Tuesday, March 22, 2011

EEG and sleepiness in awake people

I guess when you're sleeping, EEG readings would go along with your sleep stages. What about when you're awake, though?

Kaida et al (2007) say: increased EEG alpha activity predicts when you'll nod off. (as do self-reported sleepiness and heart rate variability)
Cajochen et al (1995) say: activity in the 6.25-9.0 Hz range (theta/low-alpha) increases as you stay up longer.
Finelli et al (2000) agree; theta activity increases as you stay awake longer, as does delta (slow-wave) in your next sleep. Delta drops off exponentially as you sleep.

So that's if you can measure your alpha activity over time. What if you only have a few minutes? The Alpha Attenuation Task looks to be the trick: measure your EEG alpha with eyes open vs. eyes closed. It looks like EEG alpha with eyes open decreases as you get sleepier, while EEG with eyes closed increases. So if your eyes open / eyes closed ratio is high, you're not very sleepy, and vice versa. The task was developed by Stampi, Stone and Michimori in 1993 (which I can't find) and studied again in 1995. They found it to correlate well with the MSLT. Alloway, Ogilvie, and Shapiro in 1997 found that it distinguishes narcoleptics from "normals". It seems to be another useful measure of "sleepiness" (as possibly distinct from wakefulness).

Ă…kerstedt and Gillberg (1990) give a pretty good analysis of what happens in the alpha (8-12hz) and theta (4-8hz) bands as you get subjectively sleepier: they increase, but particularly this high-theta-low-alpha range (5-9 hz). More if you're you're sitting still with your eyes open (as opposed to walking around and doing whatever). If you close your eyes while you're sitting, theta shoots way up, and 10-11hz goes down. This jives with the AAT findings: alpha jumps when you close your eyes, but only if you're not sleepy. (their 5-min eyes-closed, 2-min eyes-open EEG task has become known as the Karolinska Drowsiness Test or KDT.)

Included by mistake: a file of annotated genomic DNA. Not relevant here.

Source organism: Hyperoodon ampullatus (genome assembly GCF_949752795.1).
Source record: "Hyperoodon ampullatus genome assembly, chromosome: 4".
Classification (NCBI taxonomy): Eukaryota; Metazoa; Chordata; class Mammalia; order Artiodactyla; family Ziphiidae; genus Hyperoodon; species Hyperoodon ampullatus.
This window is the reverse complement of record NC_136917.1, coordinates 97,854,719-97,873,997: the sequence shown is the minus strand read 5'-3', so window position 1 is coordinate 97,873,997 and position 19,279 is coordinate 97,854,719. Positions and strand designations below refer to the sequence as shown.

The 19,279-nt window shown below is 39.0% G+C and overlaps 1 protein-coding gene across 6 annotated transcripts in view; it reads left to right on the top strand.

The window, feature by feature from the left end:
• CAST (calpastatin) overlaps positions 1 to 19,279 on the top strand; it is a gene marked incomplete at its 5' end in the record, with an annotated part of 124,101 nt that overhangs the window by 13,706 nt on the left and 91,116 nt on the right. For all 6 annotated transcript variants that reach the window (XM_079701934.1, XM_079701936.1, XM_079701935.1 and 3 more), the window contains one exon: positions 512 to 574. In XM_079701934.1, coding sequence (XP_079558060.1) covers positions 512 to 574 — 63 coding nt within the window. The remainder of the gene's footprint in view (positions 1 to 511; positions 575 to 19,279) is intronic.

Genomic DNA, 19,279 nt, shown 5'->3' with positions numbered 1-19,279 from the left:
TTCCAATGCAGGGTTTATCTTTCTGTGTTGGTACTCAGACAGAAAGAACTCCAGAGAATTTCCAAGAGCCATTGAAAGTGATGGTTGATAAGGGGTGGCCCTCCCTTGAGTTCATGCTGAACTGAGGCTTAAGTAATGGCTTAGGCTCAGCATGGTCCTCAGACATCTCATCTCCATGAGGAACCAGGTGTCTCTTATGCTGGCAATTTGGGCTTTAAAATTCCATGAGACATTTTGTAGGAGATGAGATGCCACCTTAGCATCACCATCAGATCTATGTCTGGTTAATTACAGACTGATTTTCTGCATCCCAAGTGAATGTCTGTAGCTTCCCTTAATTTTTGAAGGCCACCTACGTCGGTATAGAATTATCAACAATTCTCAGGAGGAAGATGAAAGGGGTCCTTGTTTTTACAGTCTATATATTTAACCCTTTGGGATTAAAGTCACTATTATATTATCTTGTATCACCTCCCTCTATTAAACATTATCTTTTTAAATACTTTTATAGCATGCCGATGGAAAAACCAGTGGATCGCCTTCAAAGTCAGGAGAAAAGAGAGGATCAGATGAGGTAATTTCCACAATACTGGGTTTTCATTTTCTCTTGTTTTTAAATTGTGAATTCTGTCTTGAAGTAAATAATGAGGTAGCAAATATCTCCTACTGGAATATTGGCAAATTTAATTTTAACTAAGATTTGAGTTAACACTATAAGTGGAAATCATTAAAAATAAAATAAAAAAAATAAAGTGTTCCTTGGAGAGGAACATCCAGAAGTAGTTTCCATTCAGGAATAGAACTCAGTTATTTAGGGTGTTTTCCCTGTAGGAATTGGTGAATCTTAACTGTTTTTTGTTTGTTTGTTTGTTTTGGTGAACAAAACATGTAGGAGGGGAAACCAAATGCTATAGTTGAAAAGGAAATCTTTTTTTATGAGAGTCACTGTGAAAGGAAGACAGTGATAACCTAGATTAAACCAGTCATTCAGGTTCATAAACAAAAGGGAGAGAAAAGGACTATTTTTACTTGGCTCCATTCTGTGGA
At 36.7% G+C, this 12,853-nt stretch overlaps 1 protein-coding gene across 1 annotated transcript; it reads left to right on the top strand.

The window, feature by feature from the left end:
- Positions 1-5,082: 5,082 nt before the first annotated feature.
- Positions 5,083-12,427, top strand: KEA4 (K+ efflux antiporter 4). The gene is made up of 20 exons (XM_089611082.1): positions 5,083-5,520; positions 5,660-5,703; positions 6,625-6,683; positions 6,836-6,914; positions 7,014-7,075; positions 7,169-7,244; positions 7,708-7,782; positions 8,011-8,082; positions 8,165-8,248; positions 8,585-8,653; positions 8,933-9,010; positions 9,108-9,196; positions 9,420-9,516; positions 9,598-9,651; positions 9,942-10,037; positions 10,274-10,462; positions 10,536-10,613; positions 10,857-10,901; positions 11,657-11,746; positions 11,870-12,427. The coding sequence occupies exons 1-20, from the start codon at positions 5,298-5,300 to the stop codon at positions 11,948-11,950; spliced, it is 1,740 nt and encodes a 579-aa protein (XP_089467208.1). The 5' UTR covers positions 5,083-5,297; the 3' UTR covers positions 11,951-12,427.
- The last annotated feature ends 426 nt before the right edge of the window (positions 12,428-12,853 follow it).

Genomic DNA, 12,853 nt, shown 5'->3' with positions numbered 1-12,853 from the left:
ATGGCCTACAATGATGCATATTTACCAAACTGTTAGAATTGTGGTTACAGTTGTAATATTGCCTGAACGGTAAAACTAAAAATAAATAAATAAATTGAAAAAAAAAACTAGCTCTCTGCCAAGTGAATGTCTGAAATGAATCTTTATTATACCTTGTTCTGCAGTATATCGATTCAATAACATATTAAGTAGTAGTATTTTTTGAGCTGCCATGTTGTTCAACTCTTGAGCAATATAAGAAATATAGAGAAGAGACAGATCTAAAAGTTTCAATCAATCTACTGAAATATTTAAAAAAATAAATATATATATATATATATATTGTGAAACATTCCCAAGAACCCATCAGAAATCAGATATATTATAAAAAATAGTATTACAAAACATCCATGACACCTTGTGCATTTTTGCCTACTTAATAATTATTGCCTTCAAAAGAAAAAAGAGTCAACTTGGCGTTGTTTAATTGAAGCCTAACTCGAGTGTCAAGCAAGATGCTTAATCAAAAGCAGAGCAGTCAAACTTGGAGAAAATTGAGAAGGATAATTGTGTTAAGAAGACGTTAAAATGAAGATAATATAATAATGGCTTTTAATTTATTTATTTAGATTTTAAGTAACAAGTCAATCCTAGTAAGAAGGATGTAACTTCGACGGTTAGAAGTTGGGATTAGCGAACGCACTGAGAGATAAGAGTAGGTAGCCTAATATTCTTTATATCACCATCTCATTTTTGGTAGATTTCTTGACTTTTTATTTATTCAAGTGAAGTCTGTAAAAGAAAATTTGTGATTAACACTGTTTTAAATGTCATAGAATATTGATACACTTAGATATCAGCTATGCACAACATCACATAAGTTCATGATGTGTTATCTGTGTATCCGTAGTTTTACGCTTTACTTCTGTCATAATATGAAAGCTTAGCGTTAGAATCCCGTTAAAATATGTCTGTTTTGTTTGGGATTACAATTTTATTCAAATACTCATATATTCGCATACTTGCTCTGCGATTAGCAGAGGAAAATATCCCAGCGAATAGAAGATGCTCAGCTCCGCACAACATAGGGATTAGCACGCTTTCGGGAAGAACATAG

In validating the Karolinska Sleepiness Scale, Kaida et al (2006) compared it with a bunch of other measures and found it valid. Interestingly, these all showed correlations: the KSS, the VAS (another subjective sleepiness scale), the KDT and AAT (tests of alpha power with eyes open/closed), and the PVT (response-time test). Which means that the AAT/KDT correlate with both subjective scales (KSS/VAS) and response-time tests (PVT).

In summary: as you stay awake longer (and therefore get sleepier), your theta increases, alpha gets less sensitive to you closing your eyes, subjective sleepiness increases, and task performance goes down.
Other side notes:
- you can run a KDT in 7 minutes, and an AAT in 8 (I think I saw that somewhere). Can you maybe run it in 1 minute? 2 minutes? Or maybe you could just test their theta output for 1 minute?
- Or maybe it'd be possible nowadays to have an office worker or someone just keep an EEG by their desk and test themselves (for 8 minutes) every so often.
- I keep trying to integrate all this with my brewing 2-drive idea, where there's one drive that makes you sleepier and one that makes you more awake, and everyone just keeps talking about the sleep drive when the wake drive needs some research too. It's hard to do.

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